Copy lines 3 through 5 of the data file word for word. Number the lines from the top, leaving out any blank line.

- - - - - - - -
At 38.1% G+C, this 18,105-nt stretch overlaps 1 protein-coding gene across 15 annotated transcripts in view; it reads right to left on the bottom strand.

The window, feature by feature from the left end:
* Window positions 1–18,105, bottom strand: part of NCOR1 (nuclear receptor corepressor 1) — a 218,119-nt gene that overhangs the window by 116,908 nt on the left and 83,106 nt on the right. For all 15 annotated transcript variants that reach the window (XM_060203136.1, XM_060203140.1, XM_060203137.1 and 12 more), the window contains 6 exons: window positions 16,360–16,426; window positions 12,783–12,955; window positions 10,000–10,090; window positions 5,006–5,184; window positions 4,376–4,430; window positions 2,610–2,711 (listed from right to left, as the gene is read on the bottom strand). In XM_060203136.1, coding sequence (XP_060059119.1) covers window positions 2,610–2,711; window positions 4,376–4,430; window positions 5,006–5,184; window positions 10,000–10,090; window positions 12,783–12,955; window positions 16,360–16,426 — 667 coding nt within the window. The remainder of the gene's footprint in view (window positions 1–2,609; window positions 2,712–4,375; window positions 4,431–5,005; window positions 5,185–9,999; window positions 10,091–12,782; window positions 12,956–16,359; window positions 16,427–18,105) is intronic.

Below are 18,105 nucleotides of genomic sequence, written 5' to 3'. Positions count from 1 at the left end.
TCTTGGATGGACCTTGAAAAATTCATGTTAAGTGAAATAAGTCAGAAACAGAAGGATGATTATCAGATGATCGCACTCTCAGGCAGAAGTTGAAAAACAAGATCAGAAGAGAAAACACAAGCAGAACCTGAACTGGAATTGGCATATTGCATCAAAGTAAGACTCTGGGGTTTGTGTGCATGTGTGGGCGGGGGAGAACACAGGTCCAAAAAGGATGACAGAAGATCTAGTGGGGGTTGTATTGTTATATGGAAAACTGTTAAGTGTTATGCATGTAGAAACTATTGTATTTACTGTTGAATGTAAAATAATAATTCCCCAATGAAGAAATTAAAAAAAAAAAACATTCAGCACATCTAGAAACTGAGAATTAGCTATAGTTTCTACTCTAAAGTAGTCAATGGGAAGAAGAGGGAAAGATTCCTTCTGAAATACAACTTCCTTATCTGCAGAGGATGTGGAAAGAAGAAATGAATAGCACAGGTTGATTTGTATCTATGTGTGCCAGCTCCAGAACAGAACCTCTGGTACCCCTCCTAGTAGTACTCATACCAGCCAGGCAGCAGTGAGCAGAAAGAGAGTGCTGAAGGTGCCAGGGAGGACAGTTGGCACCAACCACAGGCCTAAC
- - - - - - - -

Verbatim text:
* Window positions 1–18,105, bottom strand: part of NCOR1 (nuclear receptor corepressor 1) — a 218,119-nt gene that overhangs the window by 116,908 nt on the left and 83,106 nt on the right. For all 15 annotated transcript variants that reach the window (XM_060203136.1, XM_060203140.1, XM_060203137.1 and 12 more), the window contains 6 exons: window positions 16,360–16,426; window positions 12,783–12,955; window positions 10,000–10,090; window positions 5,006–5,184; window positions 4,376–4,430; window positions 2,610–2,711 (listed from right to left, as the gene is read on the bottom strand). In XM_060203136.1, coding sequence (XP_060059119.1) covers window positions 2,610–2,711; window positions 4,376–4,430; window positions 5,006–5,184; window positions 10,000–10,090; window positions 12,783–12,955; window positions 16,360–16,426 — 667 coding nt within the window. The remainder of the gene's footprint in view (window positions 1–2,609; window positions 2,712–4,375; window positions 4,431–5,005; window positions 5,185–9,999; window positions 10,091–12,782; window positions 12,956–16,359; window positions 16,427–18,105) is intronic.

Below are 18,105 nucleotides of genomic sequence, written 5' to 3'. Positions count from 1 at the left end.
TCTTGGATGGACCTTGAAAAATTCATGTTAAGTGAAATAAGTCAGAAACAGAAGGATGATTATCAGATGATCGCACTCTCAGGCAGAAGTTGAAAAACAAGATCAGAAGAGAAAACACAAGCAGAACCTGAACTGGAATTGGCATATTGCATCAAAGTAAGACTCTGGGGTTTGTGTGCATGTGTGGGCGGGGGAGAACACAGGTCCAAAAAGGATGACAGAAGATCTAGTGGGGGTTGTATTGTTATATGGAAAACTGTTAAGTGTTATGCATGTAGAAACTATTGTATTTACTGTTGAATGTAAAATAATAATTCCCCAATGAAGAAATTAAAAAAAAAAAACATTCAGCACATCTAGAAACTGAGAATTAGCTATAGTTTCTACTCTAAAGTAGTCAATGGGAAGAAGAGGGAAAGATTCCTTCTGAAATACAACTTCCTTATCTGCAGAGGATGTGGAAAGAAGAAATGAATAGCACAGGTTGATTTGTATCTATGTGTGCCAGCTCCAGAACAGAACCTCTGGTACCCCTCCTAGTAGTACTCATACCAGCCAGGCAGCAGTGAGCAGAAAGAGAGTGCTGAAGGTGCCAGGGAGGACAGTTGGCACCAACCACAGGCCTAAC